This conjurer doesn’t get every trick right though. The single biggest letdown comes from some very poor CG effects around a particular spirit incarnation. It frustratingly pulls you completely out of the film’s escapism but thankfully such instances are brief, and things quickly get back to business. Then there are some heavy inconsistencies in character behavior concerning sleep: one minute the loudest banging on doors or noisy toy being set off won’t wake a soul but when it becomes plot-required, the slightest noise will have the whole house throwing off their sheets and running to the disturbance. It’s a point of sloppiness in an otherwise sound depiction of the Hodgson family experiencing the unexplained goings on. Finally, there’s a notable case of Annabelle syndrome. It’s just been announced that there will be a spin-off film entitled The Nun based on a demonic habit-wearing spirit featured in this film (well it’s not like it can get worse than Annabelle’s snooze fest). That’s all good but at some points, the film feels like it’s putting more energy into launching that character than focusing on its own story, especially during the earlier Stateside encounters with the Warren’s. It’s something that chould have been written better.

Now in terms of horror satisfaction, that’s always a difficult question because for genre fans it’s much like your choice of whiskey: there’s so many different blends and varieties and everyone has their own particular preference. For starters, The Conjuring 2 is minimal on blood, gore and body count so if you prefer your walls painted red and sticky, you won’t feel at home in Enfield. However, if you like it psychological and creepy, this is definitely the right film for you. Like the first film, it takes a superb old school scare approach, letting the unknown and your own imagination do all the work. Jump scares are present but thankfully not overused to keep them effective, and the spiritual depictions of a twisted old man and evil nun (because who doesn’t love evil nuns?.... well, apart from Catholics) present as fearsome without requiring over-explanation. Most importantly, of all homework that's not requiredm, you can jump straight in without seeing the first film.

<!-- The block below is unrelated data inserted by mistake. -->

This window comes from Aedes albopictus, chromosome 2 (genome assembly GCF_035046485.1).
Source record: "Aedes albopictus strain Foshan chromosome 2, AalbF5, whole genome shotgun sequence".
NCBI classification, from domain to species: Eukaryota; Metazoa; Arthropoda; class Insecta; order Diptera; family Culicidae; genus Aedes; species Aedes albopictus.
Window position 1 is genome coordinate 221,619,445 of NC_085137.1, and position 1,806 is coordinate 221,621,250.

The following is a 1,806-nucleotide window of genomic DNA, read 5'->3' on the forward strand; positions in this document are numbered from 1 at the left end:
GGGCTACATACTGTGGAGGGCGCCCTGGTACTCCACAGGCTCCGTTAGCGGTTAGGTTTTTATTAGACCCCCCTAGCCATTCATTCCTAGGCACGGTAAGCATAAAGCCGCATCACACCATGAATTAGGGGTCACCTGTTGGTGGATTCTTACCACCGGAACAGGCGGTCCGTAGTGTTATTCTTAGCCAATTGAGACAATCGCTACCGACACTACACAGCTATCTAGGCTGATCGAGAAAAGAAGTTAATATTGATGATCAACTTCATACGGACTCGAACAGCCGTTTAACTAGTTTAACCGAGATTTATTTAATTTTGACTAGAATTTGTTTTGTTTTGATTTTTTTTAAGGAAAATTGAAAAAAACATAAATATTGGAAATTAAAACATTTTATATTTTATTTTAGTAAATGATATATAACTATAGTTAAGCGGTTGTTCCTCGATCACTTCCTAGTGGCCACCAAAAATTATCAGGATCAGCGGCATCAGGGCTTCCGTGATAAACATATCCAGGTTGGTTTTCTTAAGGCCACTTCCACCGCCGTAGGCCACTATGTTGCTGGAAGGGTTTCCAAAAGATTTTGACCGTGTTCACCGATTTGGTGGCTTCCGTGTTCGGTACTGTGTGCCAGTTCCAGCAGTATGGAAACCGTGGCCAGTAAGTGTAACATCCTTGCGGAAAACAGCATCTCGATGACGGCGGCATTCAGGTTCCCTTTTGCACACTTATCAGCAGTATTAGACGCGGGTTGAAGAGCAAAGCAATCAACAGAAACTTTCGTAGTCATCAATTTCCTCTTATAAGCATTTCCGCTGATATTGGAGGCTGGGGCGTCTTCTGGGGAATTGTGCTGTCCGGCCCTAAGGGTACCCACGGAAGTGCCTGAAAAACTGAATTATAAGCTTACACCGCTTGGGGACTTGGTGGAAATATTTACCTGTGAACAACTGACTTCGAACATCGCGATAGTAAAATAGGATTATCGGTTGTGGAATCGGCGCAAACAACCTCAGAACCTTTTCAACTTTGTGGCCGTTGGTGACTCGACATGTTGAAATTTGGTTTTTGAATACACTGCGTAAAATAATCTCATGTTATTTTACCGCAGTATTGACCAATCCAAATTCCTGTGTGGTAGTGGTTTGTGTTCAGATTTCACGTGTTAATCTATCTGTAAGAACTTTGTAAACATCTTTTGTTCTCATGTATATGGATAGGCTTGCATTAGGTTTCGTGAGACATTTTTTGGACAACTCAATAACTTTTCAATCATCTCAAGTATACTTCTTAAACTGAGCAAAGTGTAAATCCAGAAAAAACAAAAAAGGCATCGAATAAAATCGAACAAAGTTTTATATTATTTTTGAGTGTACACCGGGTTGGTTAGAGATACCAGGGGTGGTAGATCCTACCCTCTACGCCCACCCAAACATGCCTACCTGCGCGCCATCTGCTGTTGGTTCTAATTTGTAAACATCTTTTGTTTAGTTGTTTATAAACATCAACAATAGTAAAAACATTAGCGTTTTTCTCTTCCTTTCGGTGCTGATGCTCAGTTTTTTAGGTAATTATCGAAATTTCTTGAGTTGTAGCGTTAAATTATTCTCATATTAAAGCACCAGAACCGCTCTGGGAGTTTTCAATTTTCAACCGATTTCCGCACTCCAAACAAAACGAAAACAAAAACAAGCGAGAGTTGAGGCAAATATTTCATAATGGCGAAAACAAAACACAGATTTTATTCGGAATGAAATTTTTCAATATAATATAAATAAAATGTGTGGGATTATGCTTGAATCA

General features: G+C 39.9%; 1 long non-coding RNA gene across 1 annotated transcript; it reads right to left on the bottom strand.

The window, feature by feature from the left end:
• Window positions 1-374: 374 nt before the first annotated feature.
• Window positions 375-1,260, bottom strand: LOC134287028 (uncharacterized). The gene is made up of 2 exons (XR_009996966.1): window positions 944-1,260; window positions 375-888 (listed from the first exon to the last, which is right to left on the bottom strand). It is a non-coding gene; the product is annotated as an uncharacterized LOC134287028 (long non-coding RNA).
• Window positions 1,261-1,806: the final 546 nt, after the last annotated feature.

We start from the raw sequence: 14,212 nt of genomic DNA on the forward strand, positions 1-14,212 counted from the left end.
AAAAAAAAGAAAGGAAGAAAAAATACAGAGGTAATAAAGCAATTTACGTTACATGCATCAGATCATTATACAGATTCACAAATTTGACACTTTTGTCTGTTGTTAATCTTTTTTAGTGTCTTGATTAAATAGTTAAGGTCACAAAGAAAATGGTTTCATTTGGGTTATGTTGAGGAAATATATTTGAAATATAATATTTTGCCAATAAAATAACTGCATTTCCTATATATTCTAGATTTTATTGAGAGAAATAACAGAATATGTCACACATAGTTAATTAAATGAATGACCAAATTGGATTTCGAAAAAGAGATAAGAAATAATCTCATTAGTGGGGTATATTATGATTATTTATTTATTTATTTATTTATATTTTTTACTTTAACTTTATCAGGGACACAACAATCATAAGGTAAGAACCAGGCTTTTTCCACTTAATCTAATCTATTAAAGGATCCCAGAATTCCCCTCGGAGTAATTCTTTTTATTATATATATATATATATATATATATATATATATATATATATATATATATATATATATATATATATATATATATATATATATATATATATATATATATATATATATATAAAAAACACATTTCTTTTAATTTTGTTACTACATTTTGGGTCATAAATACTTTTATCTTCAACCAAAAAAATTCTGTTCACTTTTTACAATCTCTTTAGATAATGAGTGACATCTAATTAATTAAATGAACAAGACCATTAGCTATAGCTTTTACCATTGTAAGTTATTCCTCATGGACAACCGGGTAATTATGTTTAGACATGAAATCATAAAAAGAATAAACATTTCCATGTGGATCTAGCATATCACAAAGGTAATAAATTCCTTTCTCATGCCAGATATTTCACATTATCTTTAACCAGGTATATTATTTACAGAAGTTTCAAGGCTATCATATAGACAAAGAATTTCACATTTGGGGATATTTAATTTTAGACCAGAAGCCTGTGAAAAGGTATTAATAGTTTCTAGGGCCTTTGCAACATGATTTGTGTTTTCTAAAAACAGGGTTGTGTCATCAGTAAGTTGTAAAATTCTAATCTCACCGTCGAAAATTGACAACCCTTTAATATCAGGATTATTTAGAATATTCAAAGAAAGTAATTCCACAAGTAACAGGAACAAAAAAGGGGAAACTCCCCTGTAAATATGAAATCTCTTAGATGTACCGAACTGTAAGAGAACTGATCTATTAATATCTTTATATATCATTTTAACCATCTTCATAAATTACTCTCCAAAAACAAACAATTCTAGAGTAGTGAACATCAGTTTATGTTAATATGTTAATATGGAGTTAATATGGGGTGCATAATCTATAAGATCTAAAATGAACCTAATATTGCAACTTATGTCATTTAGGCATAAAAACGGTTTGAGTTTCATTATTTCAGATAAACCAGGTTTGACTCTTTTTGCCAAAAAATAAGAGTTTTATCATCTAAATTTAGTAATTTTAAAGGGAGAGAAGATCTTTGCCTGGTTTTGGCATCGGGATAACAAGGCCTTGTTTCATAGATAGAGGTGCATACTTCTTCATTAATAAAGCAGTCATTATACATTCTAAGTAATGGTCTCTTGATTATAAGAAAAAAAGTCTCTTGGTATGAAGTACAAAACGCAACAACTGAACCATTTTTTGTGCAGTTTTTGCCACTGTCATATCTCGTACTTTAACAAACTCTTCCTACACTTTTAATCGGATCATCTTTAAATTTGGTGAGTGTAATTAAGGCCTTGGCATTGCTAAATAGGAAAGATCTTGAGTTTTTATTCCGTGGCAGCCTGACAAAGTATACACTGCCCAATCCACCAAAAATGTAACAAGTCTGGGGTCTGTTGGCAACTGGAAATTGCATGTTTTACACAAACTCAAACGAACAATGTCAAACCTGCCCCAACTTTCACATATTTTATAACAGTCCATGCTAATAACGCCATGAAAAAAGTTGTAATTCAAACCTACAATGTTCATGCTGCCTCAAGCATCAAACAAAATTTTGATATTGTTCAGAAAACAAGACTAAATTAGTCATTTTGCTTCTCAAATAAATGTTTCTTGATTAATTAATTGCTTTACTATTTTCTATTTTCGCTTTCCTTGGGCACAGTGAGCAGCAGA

So The Conjuring 2 is a great old-school supernatural horror offering captured with modern finesse. It boasts a good story with impressive attention to detail in recreating the people and places of the source material “true story”. Even the OTT British accents quickly fade into the scenery. Overall, it may be a slightly diminished offering compared to the first film but not by much; prior film fans will still walk away satisfied. There’s already rumblings of an '80's set 3rd film and based on these results, we actually have a modern horror franchise on our hands here that doesn’t just make on good film before countless awful sequels. The power of Christ compels you to give this film a try.

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Author Name
Dave Gigg By day I'm a (mostly) mild mannered Finance Officer for a cluster of popular tourist attractions in my home town of Weymouth in the UK. By night, I pound my keyboard until we both bleed to bring you my thoughts and geeky opinions on the latest movies and popular TV shows in the wonderful worlds of fantasy and science fiction. I occasionally break out to rock out with my band TATE or attend some good gigs and music festivals but all geek, all week is how I roll.
@Dave Gigg | davidgigg@hotmail.com